Considering the fierce contestation over influence in the sea, this infrastructure would also help India to ameliorate some of the concerns arising from China’s rapid expansion in the region. Since 2008, Chinese warships have patrolled the Indian Ocean, and since 2017, China has maintained a naval military base in Djibouti.

Considering the fierce contestation over influence in the sea, this infrastructure would also help India to ameliorate some of the concerns arising from China’s rapid expansion in the region.

The importance of this infrastructure becomes even more marked in light of the Maldives pointedly anti-India posture, highlighted by the signing of an agreement with Beijing “on China’s provision of military assistance” and Indian military forces having been asked to vacate the island nation. With India’s relationship with Maldives reaching its historic low, Mauritius becomes pivotal in India’s quest to retain its influence in the Indian Ocean region. 

In fact, India and Mauritius share a long history, dating back to the arrival of Indian indentured labourers on the island nation in British boats to work as artisans and masons and later on sugar plantations. In honour of Mahatma Gandhi’s Dandi March, the National Day of Mauritius is celebrated on March 12. With over 70 per cent of the Mauritian population being of Indian descent, Indian influence in the island nation remains significant.

Beyond its historical ties, India is currently one of Mauritius’ top trading partners, with $554.19 million in bilateral trade in 2022–2023. Over $200 million has been invested in the past five years by Indian enterprises. In 2021, External Affairs Minister S Jaishankar signed The Comprehensive Economic Cooperation and Partnership Agreement (CECPA), marking India’s first trade agreement with any African nation. He also announced a $100 million Defence Line of Credit for Mauritius. Indian nationals can now settle payments in Mauritius using Indian rupees, facilitated by the Rupay card services. Similarly, Mauritian citizens can use UPI to pay for Indian goods and services. India is also Mauritius’ preferred defence partner for acquiring platforms/equipment, capacity building, joint patrolling, hydrological services, and more.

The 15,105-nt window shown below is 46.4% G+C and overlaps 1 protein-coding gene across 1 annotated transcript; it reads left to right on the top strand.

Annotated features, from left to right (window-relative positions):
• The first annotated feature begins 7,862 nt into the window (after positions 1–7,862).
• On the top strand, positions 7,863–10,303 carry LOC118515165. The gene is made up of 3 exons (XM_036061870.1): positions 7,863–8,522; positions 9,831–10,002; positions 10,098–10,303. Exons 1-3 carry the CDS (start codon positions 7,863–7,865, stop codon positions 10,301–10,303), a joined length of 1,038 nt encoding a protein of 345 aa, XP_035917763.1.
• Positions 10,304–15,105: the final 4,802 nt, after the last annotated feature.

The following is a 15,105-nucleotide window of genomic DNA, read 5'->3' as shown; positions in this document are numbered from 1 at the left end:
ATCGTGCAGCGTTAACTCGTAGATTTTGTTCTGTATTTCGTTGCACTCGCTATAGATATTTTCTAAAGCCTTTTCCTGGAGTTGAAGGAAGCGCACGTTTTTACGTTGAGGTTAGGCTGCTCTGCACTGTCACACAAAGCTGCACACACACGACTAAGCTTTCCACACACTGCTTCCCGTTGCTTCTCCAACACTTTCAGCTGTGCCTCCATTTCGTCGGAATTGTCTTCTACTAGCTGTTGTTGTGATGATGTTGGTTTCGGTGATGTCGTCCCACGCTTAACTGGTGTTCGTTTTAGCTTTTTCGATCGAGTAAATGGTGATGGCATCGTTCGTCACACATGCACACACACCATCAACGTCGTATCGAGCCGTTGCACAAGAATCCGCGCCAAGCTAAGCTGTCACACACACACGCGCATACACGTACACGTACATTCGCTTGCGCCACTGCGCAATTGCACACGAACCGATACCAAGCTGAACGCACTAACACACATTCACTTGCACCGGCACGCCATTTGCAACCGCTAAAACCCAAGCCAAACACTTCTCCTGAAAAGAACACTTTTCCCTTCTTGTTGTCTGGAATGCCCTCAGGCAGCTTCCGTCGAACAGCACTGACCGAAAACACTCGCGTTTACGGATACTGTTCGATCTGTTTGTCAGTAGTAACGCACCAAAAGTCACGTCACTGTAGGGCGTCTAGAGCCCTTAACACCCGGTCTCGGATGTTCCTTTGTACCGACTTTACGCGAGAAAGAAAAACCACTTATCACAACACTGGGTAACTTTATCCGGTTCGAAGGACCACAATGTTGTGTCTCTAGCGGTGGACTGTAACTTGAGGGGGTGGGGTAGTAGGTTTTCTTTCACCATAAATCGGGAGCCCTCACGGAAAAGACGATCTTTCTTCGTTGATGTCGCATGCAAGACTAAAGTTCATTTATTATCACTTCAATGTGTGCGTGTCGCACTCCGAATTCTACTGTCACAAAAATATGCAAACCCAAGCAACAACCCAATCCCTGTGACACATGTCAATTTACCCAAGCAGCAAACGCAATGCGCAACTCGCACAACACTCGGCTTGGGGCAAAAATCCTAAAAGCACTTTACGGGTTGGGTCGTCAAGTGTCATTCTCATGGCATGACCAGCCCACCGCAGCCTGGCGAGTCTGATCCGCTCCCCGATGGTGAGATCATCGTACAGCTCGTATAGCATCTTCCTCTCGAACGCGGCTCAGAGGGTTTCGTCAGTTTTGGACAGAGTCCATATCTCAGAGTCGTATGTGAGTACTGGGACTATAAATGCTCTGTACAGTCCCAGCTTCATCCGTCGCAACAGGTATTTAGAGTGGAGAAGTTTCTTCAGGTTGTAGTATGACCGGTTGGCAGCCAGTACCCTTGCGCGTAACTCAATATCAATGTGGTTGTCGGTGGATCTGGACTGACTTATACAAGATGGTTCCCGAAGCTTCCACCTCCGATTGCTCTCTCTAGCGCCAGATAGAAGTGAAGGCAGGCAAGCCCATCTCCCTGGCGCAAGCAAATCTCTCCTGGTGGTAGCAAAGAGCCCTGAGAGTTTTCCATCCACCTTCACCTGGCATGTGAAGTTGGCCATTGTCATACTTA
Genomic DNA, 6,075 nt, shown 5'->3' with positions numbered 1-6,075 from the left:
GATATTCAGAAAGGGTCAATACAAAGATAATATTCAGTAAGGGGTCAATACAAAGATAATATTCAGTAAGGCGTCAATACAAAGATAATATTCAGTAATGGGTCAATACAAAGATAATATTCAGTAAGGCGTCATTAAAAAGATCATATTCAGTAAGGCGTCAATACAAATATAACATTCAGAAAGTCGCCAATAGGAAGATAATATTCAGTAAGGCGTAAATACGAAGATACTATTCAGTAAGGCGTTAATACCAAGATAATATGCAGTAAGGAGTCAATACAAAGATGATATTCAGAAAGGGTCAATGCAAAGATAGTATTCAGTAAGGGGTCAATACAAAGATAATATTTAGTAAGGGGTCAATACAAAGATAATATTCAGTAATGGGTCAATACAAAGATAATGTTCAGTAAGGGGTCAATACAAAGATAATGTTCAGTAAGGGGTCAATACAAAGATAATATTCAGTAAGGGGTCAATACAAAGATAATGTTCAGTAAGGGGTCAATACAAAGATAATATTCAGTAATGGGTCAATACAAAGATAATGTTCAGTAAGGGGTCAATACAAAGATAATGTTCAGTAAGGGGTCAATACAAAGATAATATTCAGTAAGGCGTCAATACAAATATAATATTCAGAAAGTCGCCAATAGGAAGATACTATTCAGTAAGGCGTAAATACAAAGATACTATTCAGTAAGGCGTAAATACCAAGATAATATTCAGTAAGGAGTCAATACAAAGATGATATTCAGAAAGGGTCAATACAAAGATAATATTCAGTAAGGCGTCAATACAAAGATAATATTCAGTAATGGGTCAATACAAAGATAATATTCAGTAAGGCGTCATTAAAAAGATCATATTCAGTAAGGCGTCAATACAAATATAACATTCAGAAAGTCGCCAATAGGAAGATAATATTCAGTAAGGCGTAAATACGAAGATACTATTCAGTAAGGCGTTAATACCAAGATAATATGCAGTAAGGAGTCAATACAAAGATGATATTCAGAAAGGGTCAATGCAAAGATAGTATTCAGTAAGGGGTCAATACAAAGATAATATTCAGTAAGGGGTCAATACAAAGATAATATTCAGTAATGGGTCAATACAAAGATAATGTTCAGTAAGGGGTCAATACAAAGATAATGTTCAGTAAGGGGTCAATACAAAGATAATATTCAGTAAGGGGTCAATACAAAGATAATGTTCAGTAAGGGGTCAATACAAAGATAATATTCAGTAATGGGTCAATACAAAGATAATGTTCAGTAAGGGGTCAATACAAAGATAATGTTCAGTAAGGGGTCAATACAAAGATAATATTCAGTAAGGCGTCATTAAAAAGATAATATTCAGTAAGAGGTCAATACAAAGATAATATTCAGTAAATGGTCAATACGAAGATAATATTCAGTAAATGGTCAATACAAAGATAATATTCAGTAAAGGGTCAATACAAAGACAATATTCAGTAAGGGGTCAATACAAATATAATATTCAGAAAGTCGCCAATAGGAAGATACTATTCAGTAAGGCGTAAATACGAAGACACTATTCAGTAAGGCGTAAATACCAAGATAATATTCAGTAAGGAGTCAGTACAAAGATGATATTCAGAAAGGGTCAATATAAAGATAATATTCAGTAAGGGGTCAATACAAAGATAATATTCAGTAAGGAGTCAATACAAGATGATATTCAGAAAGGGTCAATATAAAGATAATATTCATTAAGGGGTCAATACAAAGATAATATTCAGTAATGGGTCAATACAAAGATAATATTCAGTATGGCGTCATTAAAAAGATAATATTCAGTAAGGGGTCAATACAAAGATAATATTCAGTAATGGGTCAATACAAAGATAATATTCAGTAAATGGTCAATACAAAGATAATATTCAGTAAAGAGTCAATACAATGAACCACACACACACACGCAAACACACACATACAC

Mauritius is a key part of India’s neighbourhood policy. With India continuing to solidify its influence in the region, the challenge from China is only likely to grow. Nonetheless, as India aims to strengthen its foothold in the IOR and enhance its role as a net security provider while maintaining the pre-eminence of the Indian Navy, its partnership with Mauritius will remain a decisive factor. 

Harsh V Pant is a Professor of International Relations at King’s College London and vice-president for studies at Observer Research Foundation (ORF).

Samir Bhattacharya is an Associate Fellow at ORF where he works on geopolitics with particular reference to Africa in the changing global order.

The article was first published in Business Standard as ‘Mauritius deepens India’s naval reach‘ on March 7, 2024.

Disclaimer: All views expressed in the article belong solely to the author and not necessarily to the organisation.

Read more at IMPRI: The Maldives’ China Tilt: Implications for Regional Security

Acknowledgement: This article is posted by Mansi Garg , a researcher at IMPRI.